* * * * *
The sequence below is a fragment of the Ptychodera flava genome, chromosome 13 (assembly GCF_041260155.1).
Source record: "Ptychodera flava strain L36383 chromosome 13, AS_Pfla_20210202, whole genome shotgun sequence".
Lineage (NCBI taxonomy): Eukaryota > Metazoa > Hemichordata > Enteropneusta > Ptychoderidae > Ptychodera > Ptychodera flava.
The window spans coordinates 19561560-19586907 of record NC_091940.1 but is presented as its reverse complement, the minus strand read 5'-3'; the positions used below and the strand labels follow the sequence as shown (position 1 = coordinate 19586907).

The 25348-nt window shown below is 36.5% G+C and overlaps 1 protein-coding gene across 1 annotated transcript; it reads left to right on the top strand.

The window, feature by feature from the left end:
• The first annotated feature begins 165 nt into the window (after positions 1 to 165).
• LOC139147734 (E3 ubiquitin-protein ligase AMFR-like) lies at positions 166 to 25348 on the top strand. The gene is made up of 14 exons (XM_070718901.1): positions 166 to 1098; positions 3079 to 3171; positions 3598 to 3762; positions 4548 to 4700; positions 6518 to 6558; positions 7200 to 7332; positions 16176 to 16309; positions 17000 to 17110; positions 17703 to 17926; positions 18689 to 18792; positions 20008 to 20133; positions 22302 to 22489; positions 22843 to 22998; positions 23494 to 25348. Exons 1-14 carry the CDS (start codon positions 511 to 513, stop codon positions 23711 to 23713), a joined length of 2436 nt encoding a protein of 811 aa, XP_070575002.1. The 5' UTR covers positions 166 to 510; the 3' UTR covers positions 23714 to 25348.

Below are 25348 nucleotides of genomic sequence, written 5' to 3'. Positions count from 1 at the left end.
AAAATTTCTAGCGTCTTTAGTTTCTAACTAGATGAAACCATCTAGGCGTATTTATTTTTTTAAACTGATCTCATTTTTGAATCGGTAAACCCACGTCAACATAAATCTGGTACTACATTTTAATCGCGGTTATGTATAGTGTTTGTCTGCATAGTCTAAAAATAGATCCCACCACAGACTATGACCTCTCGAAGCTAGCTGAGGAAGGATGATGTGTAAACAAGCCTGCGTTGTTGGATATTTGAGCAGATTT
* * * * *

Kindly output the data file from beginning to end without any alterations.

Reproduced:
The sequence below is a fragment of the Ptychodera flava genome, chromosome 13 (assembly GCF_041260155.1).
Source record: "Ptychodera flava strain L36383 chromosome 13, AS_Pfla_20210202, whole genome shotgun sequence".
Lineage (NCBI taxonomy): Eukaryota > Metazoa > Hemichordata > Enteropneusta > Ptychoderidae > Ptychodera > Ptychodera flava.
The window spans coordinates 19561560-19586907 of record NC_091940.1 but is presented as its reverse complement, the minus strand read 5'-3'; the positions used below and the strand labels follow the sequence as shown (position 1 = coordinate 19586907).

The 25348-nt window shown below is 36.5% G+C and overlaps 1 protein-coding gene across 1 annotated transcript; it reads left to right on the top strand.

The window, feature by feature from the left end:
• The first annotated feature begins 165 nt into the window (after positions 1 to 165).
• LOC139147734 (E3 ubiquitin-protein ligase AMFR-like) lies at positions 166 to 25348 on the top strand. The gene is made up of 14 exons (XM_070718901.1): positions 166 to 1098; positions 3079 to 3171; positions 3598 to 3762; positions 4548 to 4700; positions 6518 to 6558; positions 7200 to 7332; positions 16176 to 16309; positions 17000 to 17110; positions 17703 to 17926; positions 18689 to 18792; positions 20008 to 20133; positions 22302 to 22489; positions 22843 to 22998; positions 23494 to 25348. Exons 1-14 carry the CDS (start codon positions 511 to 513, stop codon positions 23711 to 23713), a joined length of 2436 nt encoding a protein of 811 aa, XP_070575002.1. The 5' UTR covers positions 166 to 510; the 3' UTR covers positions 23714 to 25348.

Below are 25348 nucleotides of genomic sequence, written 5' to 3'. Positions count from 1 at the left end.
AAAATTTCTAGCGTCTTTAGTTTCTAACTAGATGAAACCATCTAGGCGTATTTATTTTTTTAAACTGATCTCATTTTTGAATCGGTAAACCCACGTCAACATAAATCTGGTACTACATTTTAATCGCGGTTATGTATAGTGTTTGTCTGCATAGTCTAAAAATAGATCCCACCACAGACTATGACCTCTCGAAGCTAGCTGAGGAAGGATGATGTGTAAACAAGCCTGCGTTGTTGGATATTTGAGCAGATTT